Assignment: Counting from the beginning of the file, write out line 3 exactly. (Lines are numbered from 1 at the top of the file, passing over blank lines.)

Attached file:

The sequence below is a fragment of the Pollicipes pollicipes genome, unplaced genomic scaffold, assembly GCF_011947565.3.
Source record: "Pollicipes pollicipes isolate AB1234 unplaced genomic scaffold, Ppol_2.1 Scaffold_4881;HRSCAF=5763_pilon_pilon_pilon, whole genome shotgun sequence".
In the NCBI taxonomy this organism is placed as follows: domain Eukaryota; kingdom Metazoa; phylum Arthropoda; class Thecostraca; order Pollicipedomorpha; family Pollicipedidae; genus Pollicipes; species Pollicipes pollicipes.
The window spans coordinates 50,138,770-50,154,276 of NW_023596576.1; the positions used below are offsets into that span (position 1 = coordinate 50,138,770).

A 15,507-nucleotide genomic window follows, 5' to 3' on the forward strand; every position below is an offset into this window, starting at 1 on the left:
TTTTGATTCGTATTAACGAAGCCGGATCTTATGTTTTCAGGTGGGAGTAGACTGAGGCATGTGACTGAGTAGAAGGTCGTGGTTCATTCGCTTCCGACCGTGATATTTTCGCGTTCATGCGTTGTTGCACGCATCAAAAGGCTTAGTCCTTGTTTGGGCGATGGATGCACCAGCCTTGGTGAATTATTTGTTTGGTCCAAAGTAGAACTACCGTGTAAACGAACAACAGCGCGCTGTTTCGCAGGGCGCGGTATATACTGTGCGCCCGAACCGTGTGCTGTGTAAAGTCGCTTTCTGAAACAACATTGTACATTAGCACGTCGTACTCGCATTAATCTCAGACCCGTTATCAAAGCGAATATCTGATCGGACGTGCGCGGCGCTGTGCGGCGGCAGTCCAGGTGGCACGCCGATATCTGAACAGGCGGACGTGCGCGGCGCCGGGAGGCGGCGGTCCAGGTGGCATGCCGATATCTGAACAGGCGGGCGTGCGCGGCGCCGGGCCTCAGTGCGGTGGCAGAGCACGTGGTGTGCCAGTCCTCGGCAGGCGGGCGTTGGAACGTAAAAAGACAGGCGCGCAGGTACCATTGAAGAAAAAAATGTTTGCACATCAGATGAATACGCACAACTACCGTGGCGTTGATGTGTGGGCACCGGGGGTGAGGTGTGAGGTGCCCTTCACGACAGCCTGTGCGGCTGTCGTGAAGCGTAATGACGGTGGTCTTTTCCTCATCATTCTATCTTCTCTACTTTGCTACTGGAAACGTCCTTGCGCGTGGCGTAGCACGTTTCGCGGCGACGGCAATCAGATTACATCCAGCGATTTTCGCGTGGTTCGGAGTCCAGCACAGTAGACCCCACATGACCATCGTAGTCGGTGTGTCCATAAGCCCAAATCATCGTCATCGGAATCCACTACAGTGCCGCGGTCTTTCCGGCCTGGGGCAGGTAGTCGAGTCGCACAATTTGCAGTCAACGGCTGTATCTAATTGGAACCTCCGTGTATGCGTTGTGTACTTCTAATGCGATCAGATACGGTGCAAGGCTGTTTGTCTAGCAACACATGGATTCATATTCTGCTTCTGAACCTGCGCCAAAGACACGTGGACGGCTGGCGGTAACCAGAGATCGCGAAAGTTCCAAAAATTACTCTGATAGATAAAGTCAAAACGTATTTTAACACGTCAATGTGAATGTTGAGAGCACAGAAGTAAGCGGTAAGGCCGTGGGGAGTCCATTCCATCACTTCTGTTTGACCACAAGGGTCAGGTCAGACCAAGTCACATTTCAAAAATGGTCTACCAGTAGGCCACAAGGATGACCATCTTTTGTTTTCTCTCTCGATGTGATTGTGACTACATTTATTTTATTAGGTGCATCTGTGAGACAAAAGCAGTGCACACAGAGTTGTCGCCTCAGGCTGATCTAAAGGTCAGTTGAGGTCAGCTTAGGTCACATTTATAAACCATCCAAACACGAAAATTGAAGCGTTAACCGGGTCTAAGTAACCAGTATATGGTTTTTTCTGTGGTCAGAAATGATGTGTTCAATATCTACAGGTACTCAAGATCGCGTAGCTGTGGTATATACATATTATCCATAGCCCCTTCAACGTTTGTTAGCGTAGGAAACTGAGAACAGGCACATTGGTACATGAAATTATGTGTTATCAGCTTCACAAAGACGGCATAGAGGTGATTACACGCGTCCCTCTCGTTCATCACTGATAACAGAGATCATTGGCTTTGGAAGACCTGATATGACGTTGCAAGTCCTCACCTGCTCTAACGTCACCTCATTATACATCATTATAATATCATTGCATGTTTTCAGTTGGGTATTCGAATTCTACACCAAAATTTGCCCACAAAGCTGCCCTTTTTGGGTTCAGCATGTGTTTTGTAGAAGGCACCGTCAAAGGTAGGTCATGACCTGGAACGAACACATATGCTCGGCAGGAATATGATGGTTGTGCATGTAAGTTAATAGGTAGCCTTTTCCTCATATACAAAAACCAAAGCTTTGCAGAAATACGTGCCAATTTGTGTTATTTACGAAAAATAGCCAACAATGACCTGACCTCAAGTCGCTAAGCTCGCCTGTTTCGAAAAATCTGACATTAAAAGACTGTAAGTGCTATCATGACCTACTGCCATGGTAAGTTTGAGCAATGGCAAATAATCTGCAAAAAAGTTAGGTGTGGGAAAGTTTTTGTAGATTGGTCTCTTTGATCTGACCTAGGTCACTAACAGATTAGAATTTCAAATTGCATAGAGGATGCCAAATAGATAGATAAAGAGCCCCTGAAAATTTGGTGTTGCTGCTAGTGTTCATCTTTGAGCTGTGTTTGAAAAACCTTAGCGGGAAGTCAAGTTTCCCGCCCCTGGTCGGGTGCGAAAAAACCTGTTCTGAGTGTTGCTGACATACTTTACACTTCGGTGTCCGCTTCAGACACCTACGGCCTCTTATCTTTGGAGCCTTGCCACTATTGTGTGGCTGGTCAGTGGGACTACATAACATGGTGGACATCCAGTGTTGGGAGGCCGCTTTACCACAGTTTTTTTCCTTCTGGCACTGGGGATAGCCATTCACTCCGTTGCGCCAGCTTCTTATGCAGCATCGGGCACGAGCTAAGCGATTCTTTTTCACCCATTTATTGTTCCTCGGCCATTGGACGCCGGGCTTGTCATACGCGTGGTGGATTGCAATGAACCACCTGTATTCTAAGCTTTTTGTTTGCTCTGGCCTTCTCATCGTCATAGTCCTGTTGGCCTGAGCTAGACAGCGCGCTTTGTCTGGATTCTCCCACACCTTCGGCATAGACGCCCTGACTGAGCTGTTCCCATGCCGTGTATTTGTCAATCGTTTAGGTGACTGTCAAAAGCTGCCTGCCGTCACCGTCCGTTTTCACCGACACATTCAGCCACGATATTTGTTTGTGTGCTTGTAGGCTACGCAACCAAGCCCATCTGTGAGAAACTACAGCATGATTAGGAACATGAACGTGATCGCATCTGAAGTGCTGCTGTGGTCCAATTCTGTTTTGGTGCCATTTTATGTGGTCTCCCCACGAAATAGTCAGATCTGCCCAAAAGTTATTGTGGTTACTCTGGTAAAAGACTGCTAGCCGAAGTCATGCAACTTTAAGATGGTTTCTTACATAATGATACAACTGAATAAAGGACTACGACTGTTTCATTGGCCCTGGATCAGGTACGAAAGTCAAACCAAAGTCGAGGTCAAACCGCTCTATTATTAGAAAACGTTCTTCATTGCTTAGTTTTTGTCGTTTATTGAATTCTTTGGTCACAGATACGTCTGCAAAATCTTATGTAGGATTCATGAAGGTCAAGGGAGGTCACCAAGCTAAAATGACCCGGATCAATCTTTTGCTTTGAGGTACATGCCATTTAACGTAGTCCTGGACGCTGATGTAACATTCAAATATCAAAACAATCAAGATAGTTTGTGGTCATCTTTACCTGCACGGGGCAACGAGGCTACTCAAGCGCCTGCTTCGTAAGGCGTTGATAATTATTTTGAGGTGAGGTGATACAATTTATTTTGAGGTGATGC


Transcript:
In the NCBI taxonomy this organism is placed as follows: domain Eukaryota; kingdom Metazoa; phylum Arthropoda; class Thecostraca; order Pollicipedomorpha; family Pollicipedidae; genus Pollicipes; species Pollicipes pollicipes.